On February 26, 2018, the United States District Court for the Northern District of California denied Facebook, Inc.’s motion to dismiss the plaintiffs’ consolidated class action complaint for failure to allege a concrete injury in fact under Federal Rule of Civil Procedure 12(b)(1). Plaintiffs alleged Facebook’s “Tag Suggestions” violated the Illinois Biometric Information Privacy Act (“BIPA”), 740 ILCS 14/1 et seq., by collecting users’ biometric data secretly and without consent. Facebooks’ Tag Suggestions program uses “state-of-the-art facial recognition technology” to create and store digital representations called “templates” of people’s faces based on the geometric relationship of an individual’s unique facial features, such as, “the distance between [a person’s] eyes, nose and ears.” The basis of the court’s review was whether the complaint’s allegations were insufficient on their face to invoke federal jurisdiction. Citing Spokeo Inc. v. Robins, 136 S. Ct. 1540 (2016) (“Spokeo I”), the court stated that an intangible harm, such as the violation of a procedural right granted by statute, can be sufficient in some circumstances to constitute injury in fact. The court extended this analysis to apply to state statutes based on Ninth Circuit case law. The dispositive inquiry, according to the court, was whether the statutory provisions were established to protect the plaintiffs’ concrete interest, and the specifically alleged procedural violations “actually harm or present a material risk of harm” to those interests. In summary fashion, the court concluded that BIPA codified a right of privacy in personal biometric information. According to the California court, BIPA vests Illinois residents with the “right to control their biometric information by requiring notice before collection and giving residents the power to say no by withholding consent.” The court held that abrogating the procedural rights mandated by BIPA necessarily amounts to a “concrete injury.” Based on this analysis, the court concluded that Facebook’s alleged disregard for Illinois’ notice and consent procedures under BIPA caused the precise harm the legislature sought to prevent—the right of an individual to maintain her biometric privacy. Facebook argued that collecting biometrics without notice or consent requires “real-world harms” to support Article III standing. The court disagreed relying on Spokeo I and Ninth Circuit cases that recognize violation of a statutory procedural right in itself can be a sufficient injury.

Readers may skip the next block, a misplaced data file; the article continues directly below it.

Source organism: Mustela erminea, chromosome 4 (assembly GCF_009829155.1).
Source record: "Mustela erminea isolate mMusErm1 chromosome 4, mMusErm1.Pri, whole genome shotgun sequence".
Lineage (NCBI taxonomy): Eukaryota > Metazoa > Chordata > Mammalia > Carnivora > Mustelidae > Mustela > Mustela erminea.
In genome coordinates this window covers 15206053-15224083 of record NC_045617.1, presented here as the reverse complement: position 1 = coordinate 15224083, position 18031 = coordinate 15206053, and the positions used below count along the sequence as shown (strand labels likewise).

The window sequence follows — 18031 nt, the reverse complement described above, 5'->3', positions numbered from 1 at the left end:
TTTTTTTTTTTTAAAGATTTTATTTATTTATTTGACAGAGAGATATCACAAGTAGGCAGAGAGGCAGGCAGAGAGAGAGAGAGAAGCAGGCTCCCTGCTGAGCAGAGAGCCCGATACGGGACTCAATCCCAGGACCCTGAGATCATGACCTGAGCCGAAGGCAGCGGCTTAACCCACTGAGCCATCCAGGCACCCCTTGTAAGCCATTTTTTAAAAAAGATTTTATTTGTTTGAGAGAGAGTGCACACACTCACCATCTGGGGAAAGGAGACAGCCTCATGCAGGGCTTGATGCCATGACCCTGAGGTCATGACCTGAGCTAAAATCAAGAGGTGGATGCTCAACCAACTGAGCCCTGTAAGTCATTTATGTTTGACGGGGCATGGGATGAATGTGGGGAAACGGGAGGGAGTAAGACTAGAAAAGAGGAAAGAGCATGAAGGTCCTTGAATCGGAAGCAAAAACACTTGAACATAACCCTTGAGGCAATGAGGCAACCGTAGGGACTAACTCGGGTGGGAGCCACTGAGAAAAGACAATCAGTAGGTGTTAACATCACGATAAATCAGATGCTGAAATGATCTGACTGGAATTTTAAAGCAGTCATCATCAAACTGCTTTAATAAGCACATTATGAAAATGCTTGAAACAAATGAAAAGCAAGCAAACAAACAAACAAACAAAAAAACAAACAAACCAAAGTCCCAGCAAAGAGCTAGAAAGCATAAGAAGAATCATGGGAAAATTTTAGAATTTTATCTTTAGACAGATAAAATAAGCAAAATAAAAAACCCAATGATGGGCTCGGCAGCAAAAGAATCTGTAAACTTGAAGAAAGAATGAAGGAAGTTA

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Blockchain ‘Smart Contracts’ – A New Transactional Framework

While the term “smart contract” has created some confusion, there is a growing buzz around these powerful and flexible software programs. With the support of a host of key players across multiple industry sectors spurring development, smart contracts continue to see an array of new applications. Partner Laura Jehl and Associate Brian Bartish detail some examples of these use cases and provide an overview of the technology behind smart contracts. They also discuss the risks and considerations that business should be aware of when considering whether smart contracts can help them operate more efficiently. Read the full article to learn more about how this blockchain technology is reshaping the way businesses transact.

SEC Clarifies Existing Cybersecurity Disclosure Guidance

On February 21, 2018, the U.S. Securities and Exchange Commission (“SEC”) issued cybersecurity disclosure guidance for public companies (“SEC Guidance”) that, according to SEC Chair Jay Clayton, “reinforces and expands” on the SEC Division of Corporation Finance’s prior guidance from 2011 (“Corp Fin Guidance” as we previously covered) regarding disclosure requirements under the federal securities laws and related policies and procedures. Chair Clayton indicated that “providing the Commission’s views on these matters will promote clearer and more robust disclosure by companies about cybersecurity risks and incidents, resulting in more complete information being available to investors.”

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When Obscurity Is Not a Defense

Many organizations facing a data-security incident struggle to understand how or why their organization was targeted in an attack. Most simply believe they are too small or too obscure to be targeted by malicious cyber actors. Even larger, well-known businesses are lulled into complacency, mistaking years without a major security incident as evidence that their business is an unlikely target, or believing that a small corner of their business, perhaps the new cloud instance they’re testing, will go unnoticed. They reason that with bigger or more prominent fish in the ocean, their relative obscurity is a strong line of defense. But this reasoning misunderstands how victims of cyber attacks typically become victims, and how easy it is for attackers to find and compromise vulnerable targets across the internet. While some victims are targeted for a specific purpose, especially by nation-state actors, many are not. More often they are opportunistic victims or victims of collateral damage directed at others. Understanding how attackers target victims is critical to proper network defense and to accurately assessing an organization’s risk scenarios.